Acclaimed Indian film director Mani Ratnam, known for his films like "Roja", "Bombay" and "Dil Se", has won the Icon award at the Bagri Foundation London Film Festival for his outstanding contribution to cinema.
Receiving the award at the closing night of the festival here last night, Ratnam said "I am honoured and humbled to receive this icon award. I think that Indian cinema is at the threshold of a new era, and the Bagri Foundation London Indian Film Festival is a showcase of this next generation.
"I am sure that future awards will be won by some of the bright young talent that is coming up."
Ratnam also gave a rare Screen Talk masterclass at the BFI Southbank, with Peter Webber ('Girl With a Pearl Earring'), was part of the festival.
Bollywood actress Manisha Koirala won the Spirit of Inspiration award from Sun Mark Ltd for her outstanding work in supporting the earthquake appeal in Nepal.
"We admire Manisha's work in cinema where she was known for taking on difficult roles and her support for social causes and for those who have no voice and whose message needs to be spread," the Foundation said.
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Delhi-born actor Suraj Sharma, whose lead role in film "Umrika" helmed the festival, was the recipient of the festival's Outstanding Young Talent award.
"The festival has been so kind, awarding me it's first outstanding young actor award and opening the festival with our film 'Umrika'! The response for our film has been better than we could ever imagine. My gratitude goes out to the festival for doing such a great job!" said Sharma.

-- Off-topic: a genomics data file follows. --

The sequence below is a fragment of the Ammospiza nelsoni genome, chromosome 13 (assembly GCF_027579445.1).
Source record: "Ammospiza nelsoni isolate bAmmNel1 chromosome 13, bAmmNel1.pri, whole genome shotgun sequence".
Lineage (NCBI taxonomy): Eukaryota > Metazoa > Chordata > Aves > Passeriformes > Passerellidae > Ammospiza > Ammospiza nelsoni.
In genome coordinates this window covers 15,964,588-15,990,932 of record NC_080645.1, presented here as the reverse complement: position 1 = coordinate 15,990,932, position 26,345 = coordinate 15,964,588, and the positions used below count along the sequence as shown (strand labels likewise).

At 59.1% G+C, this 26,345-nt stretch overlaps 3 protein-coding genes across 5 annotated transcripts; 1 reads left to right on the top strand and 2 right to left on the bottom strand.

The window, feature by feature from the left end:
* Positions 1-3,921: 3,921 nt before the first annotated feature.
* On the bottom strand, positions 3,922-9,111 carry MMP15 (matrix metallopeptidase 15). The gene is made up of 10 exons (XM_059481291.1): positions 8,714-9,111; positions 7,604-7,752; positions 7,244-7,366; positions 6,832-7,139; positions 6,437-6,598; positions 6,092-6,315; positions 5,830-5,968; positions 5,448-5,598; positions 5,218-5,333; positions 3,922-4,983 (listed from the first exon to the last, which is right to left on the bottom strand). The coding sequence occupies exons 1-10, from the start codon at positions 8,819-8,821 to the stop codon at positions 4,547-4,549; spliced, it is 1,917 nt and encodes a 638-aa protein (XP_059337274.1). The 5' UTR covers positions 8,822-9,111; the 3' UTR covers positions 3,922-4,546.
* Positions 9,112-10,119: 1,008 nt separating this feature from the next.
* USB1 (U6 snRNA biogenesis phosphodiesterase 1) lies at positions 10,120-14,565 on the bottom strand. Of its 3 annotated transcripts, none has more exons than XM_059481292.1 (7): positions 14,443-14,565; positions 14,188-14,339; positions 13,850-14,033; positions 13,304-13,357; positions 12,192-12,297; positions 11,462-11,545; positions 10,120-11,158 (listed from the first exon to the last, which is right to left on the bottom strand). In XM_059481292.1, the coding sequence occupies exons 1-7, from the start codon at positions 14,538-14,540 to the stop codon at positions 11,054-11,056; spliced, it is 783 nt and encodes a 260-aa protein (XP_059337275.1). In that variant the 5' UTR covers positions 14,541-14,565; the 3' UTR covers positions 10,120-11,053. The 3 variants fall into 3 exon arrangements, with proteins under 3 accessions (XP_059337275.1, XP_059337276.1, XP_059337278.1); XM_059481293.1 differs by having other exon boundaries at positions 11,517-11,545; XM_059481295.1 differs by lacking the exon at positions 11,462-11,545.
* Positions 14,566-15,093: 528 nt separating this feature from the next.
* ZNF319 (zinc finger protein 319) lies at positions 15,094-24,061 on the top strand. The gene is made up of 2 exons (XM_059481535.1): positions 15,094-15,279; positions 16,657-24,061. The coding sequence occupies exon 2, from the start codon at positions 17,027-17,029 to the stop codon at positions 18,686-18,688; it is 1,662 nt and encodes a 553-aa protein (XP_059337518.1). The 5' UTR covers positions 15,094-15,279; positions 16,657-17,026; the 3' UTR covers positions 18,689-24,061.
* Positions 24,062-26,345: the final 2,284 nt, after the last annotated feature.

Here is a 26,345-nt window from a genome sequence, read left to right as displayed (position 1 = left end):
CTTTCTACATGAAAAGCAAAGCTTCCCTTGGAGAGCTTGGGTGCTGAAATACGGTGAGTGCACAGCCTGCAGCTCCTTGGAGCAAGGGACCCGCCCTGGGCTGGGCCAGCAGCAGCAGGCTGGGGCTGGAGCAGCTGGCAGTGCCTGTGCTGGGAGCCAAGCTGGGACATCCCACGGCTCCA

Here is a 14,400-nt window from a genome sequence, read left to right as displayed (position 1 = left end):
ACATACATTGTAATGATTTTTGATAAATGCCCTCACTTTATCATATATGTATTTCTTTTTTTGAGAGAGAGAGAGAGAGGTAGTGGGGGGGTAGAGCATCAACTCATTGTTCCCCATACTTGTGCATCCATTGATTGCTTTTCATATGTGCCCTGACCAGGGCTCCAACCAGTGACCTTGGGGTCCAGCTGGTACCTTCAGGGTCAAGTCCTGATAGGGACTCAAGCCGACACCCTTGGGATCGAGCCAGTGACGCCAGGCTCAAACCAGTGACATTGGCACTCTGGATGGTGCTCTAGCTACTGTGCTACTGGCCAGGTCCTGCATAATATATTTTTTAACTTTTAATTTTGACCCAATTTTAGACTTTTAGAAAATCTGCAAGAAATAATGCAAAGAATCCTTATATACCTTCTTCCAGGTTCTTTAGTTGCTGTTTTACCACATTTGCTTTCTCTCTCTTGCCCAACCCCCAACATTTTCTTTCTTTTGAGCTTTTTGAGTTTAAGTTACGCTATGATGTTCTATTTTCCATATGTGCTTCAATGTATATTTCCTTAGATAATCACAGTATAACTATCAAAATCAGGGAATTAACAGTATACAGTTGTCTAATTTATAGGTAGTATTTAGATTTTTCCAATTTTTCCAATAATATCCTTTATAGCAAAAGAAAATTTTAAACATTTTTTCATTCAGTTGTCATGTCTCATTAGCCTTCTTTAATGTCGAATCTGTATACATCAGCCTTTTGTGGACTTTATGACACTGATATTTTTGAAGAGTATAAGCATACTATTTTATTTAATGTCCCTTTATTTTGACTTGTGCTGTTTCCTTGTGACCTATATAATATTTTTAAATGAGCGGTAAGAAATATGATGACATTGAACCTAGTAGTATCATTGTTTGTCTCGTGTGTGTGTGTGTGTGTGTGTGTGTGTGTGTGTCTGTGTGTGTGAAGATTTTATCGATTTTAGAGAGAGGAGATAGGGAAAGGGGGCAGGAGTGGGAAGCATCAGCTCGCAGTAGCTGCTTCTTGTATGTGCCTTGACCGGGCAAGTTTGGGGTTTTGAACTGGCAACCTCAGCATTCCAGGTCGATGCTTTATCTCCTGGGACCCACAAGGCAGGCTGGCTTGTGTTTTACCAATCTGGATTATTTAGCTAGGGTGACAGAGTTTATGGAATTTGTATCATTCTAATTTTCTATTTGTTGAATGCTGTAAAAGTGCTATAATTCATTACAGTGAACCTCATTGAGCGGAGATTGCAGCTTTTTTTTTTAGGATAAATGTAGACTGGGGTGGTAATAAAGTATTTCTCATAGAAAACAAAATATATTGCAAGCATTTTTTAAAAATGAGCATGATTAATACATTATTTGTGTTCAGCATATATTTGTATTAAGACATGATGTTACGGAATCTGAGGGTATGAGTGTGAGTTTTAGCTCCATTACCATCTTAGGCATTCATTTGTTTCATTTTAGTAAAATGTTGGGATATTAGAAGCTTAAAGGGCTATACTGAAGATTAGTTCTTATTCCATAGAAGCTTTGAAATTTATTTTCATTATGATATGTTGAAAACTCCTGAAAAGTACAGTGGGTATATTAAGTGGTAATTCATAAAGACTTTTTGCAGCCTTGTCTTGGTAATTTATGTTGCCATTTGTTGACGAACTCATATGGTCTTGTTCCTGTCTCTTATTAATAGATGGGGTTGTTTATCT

Satyajit Ray Short Film Award in association with the Bagri Foundation went to "Khargosh" (Rabbit), while Lebara Play Audience award went to "Nachom-la Kumpasar".
The Bagri Foundation London Indian Film Festival's Lebara Play audience award was a very close race this year, with Fox's Indian National Award winning feature "Kaakkaa Muttai" (The Crow's Egg) by M Manikandan pipped to the post by sleeper festival super-hit "Nachom-ia Kumpasar" (Let's Dance to the Rhythm), directed by Bardroy Barretto, a film about Goan Jazz and its impact on Hindi film music.
The film was so popular with audiences that additional screenings had to be added at Cineworld cinemas during the festival, to cope with demand.
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Bardroy Barretto, director of "Nachom-ia Kumpasar", said, "I am grateful for this award and to the team that made this happen. It goes to show that every region, every culture has its own authentic stories, that today's global audience is willing to celebrate, but when it stays true to its local audience. This film was our tribute to the music and musicians of Goa, and this award reiterates the need to keep it alive in every way possible. I thank Goa for the music."
Aditya Thakur, CEO of sponsor Lebara Play, said, "The Audience Award is unique because it's voted for by the viewers, so congratulations to 'Nachom-ia Kumpasar'. We're particularly proud to sponsor this award because our new entertainment service, Lebara Play, is all about meeting the needs of an undeserved audience, so they can enjoy thousands of movies they miss and love – including the films of ICON Award winner Mani Ratnam – anytime, anywhere."
The festival also celebrated the 20th anniversary of all time Indian classic "Bombay", directed by Ratnam, and starring Nepal-born actress Manisha Koirala, with both talents present for a special charity screening of the film, with a gala event at Grange Hotels St Paul's, to raise much needed funds to rebuild homes in earthquake torn Nepal.
Manisha herself has been in the thick of this, working tirelessly to help, where the critical challenge is to shelter the homeless before the winter. This charity event raised funds for UK registered charity Indian Ocean Disaster Relief Fund (IODR), who are working in Nepal.
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The director of The Bagri Foundation London Indian Film Festival, Cary Sawhney stated, "We are really pleased that this year, the festival has expanded in stature and that we can highlight through our new awards just some of the many achievements of filmmakers and actors from India who may otherwise go unsung by the broader world film community.